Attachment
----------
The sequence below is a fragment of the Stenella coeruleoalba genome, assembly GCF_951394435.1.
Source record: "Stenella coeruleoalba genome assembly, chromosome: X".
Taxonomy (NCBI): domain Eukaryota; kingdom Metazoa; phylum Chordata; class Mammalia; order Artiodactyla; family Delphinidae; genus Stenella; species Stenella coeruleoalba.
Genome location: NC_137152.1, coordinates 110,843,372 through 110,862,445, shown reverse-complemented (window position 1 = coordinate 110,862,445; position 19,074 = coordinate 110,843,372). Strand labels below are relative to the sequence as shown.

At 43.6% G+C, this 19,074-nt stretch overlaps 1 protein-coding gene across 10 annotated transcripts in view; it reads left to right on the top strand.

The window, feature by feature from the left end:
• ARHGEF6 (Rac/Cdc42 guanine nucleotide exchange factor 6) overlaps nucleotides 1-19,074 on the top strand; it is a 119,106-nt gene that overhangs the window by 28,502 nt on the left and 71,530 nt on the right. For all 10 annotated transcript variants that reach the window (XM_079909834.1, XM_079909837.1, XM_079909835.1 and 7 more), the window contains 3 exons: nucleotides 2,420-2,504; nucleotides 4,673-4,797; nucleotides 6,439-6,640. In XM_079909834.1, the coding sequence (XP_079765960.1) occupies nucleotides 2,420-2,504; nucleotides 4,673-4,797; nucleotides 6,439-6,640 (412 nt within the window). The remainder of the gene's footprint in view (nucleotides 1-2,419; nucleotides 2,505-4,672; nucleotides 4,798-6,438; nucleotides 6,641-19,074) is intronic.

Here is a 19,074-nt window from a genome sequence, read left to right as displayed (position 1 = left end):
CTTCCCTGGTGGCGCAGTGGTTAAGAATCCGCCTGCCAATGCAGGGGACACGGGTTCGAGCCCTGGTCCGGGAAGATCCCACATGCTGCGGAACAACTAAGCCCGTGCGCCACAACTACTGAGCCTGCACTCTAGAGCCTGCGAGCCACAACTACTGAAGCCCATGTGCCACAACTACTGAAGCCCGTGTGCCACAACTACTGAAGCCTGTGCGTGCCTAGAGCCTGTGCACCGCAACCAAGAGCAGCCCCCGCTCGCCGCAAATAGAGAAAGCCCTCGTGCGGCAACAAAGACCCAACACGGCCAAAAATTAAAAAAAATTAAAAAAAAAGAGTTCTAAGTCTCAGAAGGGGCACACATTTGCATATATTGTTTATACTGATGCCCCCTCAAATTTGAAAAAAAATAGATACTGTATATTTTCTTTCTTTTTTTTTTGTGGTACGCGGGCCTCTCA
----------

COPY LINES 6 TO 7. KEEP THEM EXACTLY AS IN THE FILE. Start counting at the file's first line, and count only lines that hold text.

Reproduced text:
The window, feature by feature from the left end:
• ARHGEF6 (Rac/Cdc42 guanine nucleotide exchange factor 6) overlaps nucleotides 1-19,074 on the top strand; it is a 119,106-nt gene that overhangs the window by 28,502 nt on the left and 71,530 nt on the right. For all 10 annotated transcript variants that reach the window (XM_079909834.1, XM_079909837.1, XM_079909835.1 and 7 more), the window contains 3 exons: nucleotides 2,420-2,504; nucleotides 4,673-4,797; nucleotides 6,439-6,640. In XM_079909834.1, the coding sequence (XP_079765960.1) occupies nucleotides 2,420-2,504; nucleotides 4,673-4,797; nucleotides 6,439-6,640 (412 nt within the window). The remainder of the gene's footprint in view (nucleotides 1-2,419; nucleotides 2,505-4,672; nucleotides 4,798-6,438; nucleotides 6,641-19,074) is intronic.